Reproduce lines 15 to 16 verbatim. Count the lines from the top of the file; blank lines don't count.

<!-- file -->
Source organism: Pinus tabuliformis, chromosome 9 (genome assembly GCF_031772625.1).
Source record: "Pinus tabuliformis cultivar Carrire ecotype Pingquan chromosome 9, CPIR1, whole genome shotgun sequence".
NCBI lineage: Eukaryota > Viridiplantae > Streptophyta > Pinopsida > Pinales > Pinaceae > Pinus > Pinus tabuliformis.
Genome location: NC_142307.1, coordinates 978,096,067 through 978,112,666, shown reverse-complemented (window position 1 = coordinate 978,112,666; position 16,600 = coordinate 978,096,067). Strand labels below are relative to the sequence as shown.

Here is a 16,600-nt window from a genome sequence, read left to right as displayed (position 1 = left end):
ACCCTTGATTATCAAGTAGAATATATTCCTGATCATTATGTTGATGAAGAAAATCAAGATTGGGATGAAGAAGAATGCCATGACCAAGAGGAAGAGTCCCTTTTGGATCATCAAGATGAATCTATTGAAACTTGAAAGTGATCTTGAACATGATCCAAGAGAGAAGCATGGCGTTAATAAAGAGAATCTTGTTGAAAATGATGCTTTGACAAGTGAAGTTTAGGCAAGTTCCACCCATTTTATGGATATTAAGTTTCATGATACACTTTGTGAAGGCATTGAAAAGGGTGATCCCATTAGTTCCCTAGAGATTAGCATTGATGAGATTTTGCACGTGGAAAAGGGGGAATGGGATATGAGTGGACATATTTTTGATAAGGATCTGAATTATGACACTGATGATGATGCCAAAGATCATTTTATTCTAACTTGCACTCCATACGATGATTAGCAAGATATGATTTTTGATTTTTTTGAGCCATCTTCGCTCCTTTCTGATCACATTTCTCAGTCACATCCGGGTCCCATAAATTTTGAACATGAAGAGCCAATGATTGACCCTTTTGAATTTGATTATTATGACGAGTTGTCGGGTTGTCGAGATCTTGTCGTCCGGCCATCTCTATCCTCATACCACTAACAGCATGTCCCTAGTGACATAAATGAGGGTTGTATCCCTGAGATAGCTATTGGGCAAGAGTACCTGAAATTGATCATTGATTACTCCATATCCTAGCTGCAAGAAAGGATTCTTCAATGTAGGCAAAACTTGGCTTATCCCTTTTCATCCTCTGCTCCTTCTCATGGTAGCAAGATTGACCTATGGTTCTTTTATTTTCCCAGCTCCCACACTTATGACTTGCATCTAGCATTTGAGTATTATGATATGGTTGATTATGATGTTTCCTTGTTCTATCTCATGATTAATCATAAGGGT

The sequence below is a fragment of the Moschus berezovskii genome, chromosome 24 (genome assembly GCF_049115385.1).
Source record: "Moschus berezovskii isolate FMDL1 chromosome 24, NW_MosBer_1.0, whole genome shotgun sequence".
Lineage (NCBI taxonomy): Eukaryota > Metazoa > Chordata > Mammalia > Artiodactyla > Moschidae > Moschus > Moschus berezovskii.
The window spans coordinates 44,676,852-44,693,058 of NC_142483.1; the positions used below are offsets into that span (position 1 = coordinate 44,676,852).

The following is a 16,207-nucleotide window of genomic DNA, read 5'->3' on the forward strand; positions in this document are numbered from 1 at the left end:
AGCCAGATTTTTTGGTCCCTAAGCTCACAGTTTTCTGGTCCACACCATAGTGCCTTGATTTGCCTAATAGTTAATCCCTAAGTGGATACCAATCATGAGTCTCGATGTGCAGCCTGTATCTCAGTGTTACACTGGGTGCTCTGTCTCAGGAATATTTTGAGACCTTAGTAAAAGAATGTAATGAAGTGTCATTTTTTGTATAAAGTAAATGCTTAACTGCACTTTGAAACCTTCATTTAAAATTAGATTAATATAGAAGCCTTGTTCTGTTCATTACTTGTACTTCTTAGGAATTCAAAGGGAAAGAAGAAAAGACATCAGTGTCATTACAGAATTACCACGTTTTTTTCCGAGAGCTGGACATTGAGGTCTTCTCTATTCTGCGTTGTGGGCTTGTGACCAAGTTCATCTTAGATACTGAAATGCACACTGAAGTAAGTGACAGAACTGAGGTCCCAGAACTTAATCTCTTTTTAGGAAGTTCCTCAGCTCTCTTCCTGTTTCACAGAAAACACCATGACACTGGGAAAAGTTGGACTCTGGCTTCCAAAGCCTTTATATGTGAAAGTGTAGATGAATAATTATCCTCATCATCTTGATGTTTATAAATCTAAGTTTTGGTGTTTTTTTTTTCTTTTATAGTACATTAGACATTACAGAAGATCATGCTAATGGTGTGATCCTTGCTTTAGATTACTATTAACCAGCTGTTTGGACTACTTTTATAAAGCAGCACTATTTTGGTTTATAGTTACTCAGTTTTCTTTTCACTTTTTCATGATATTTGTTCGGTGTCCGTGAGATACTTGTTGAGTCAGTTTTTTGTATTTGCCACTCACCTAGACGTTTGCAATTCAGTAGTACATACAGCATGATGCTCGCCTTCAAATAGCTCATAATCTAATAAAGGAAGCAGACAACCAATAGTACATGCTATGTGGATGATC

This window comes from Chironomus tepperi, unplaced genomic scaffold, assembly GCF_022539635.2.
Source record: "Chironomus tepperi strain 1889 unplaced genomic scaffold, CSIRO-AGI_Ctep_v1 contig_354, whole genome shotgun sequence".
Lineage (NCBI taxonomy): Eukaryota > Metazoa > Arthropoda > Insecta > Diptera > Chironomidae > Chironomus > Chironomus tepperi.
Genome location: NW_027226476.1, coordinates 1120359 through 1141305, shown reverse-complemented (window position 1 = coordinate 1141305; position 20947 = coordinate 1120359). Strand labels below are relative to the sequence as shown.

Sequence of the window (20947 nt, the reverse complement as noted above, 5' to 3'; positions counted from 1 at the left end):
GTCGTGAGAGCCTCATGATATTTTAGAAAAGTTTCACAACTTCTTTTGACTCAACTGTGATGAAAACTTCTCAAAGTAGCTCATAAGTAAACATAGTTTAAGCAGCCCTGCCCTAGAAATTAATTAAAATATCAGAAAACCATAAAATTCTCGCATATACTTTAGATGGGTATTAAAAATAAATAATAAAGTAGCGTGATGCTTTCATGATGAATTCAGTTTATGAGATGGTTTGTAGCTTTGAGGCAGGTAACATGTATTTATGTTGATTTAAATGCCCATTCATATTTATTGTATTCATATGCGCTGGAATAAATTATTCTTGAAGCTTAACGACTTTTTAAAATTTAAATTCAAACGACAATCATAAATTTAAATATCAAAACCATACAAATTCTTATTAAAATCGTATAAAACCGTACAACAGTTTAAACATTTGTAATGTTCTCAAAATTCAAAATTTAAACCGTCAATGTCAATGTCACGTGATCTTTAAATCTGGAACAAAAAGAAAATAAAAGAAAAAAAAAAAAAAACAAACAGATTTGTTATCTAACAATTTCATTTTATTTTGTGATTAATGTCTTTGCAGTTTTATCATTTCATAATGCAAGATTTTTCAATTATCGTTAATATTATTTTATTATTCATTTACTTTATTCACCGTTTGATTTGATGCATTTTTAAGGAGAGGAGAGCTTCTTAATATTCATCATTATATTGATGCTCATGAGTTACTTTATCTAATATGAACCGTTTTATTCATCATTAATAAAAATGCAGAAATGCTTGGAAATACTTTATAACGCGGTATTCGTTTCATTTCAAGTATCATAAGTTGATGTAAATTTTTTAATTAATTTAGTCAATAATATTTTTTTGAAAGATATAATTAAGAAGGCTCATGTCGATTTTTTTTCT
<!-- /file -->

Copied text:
Lineage (NCBI taxonomy): Eukaryota > Metazoa > Arthropoda > Insecta > Diptera > Chironomidae > Chironomus > Chironomus tepperi.
Genome location: NW_027226476.1, coordinates 1120359 through 1141305, shown reverse-complemented (window position 1 = coordinate 1141305; position 20947 = coordinate 1120359). Strand labels below are relative to the sequence as shown.